Episcopal Diocese of Virginia
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St. Paul's Episcopal

MAILING ADDRESS:5486 Saint Pauls Rd
PHYSICAL ADDRESS: 5486 Saint Pauls Rd
CITY, ST, ZIP: King George, VA 22485
PHONE: 540/663-3085
FAX: 540/663-3865
E-MAIL: Office

CLERGY:  The Rev. Brian Turner
TITLE: Interim
E-MAIL: revbrianwturner@gmail.com l

WEB URL: St. Paul's Church
ECW: St. Paul's ECW

 

 

 

HISTORY:

Episcopal Parishes in King George County

St. Paul’s Parish was formed along the Potomac River in the mid 1600’s as the lower parish of Stafford County, which had been newly formed from the upper reaches of Westmoreland County. The Stafford County court ordered the earliest known parish church services in 1667 at the home of Robert Townsend of Chotank. Chotank Creek joins the Potomac River about three miles northeast of the present St. Paul’s Church and the point of land here was also known as Chotank after an ancient Indian Village located there. The lower Stafford Parish became informally known as Chotank Parish because of this association. However by 1702, the parish was officially known as St. Paul’s Parish, so named after the Bedfordshire England home parish of a leading parishioner, Colonel William Fitzhugh.

Hanover Parish was formed along the Rappahannock River in the 1710-1720 time frame. Brunswick Parish was established between the western edges of Hanover and St. Paul’s Parishes and the colonial towns of Fredericksburg and Falmouth in the early 1700s. The current boundaries of King George County were established in 1777.

St. Paul’s Church

Two wood-frame churches constructed about 1690 and 1725 preceded the present brick building, constructed in the late 1760s. The first church, probably of log and frame construction, was located in or near the present village of Owens, Virginia. “Bedford,” the plantation home of Colonel William Fitzhugh, was located a few miles to the south. The second and present churches were built on 450 acres of land donated by a local parishioner, John Allen, for the church Glebe.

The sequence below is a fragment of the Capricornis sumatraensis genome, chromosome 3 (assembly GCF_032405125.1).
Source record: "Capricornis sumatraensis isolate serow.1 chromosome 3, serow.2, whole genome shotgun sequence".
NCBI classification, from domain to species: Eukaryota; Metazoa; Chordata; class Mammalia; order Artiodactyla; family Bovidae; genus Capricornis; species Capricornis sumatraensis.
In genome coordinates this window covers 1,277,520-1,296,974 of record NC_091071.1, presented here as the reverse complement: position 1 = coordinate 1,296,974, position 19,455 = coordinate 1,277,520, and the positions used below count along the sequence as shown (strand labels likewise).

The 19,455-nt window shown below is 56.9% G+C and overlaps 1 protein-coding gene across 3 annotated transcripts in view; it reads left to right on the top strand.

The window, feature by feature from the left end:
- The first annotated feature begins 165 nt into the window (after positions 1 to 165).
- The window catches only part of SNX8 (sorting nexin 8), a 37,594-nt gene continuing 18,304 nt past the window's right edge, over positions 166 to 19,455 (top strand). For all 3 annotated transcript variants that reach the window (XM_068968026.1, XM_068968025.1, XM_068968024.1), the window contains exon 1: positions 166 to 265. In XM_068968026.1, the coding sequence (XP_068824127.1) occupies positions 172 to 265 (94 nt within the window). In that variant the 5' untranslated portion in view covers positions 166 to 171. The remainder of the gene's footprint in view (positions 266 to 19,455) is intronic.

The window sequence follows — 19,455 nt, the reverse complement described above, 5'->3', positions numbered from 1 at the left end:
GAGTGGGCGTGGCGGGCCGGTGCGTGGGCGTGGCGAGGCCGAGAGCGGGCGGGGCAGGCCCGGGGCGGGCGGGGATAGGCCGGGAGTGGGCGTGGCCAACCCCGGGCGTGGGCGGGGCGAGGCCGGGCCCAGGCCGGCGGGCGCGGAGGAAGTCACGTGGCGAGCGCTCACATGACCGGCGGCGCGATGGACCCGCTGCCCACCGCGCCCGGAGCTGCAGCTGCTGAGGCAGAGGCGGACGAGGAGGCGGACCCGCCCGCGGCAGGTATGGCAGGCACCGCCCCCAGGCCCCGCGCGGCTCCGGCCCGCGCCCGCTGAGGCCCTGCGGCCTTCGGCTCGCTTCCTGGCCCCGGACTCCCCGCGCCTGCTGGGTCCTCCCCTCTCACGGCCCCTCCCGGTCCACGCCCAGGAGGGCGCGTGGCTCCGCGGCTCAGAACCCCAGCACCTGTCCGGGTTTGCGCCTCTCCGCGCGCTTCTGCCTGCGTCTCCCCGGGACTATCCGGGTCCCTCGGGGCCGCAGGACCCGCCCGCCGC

The present St. Paul’s Church is of the cruciform architectural style, but having a Greek cross plan instead of the more classical Latin cross plan. With a high interior ceiling, the exterior facade contains two stories of windows, an architectural feature shared uniquely with contemporary colonial Virginia churches along the upper Potomac River.

While the parish has retained a Register covering the period 1715 through 1798, no details of church construction and completion dates were included and all vestry books/records for the colonial period have been lost. Virginia Gazette records show that churchwardens advertised for Undertakers (Contractors) in 1762 and 1766. Assuming a construction start in 1766, a completion date of 1768-69 appears reasonable.

After the death of Rector William Stuart, the parish declined and the church fell into disuse and was ruined by neglect and anti-British vandalism. The Glebe lands were sold about 1808 to finance conversion of the church to a religious academy. This venture failed but the conversion drastically altered the church’s original architecture; the interior was reconfigured for two floors of classrooms by walling off the wings and closing up the original entrances in the west and north facades.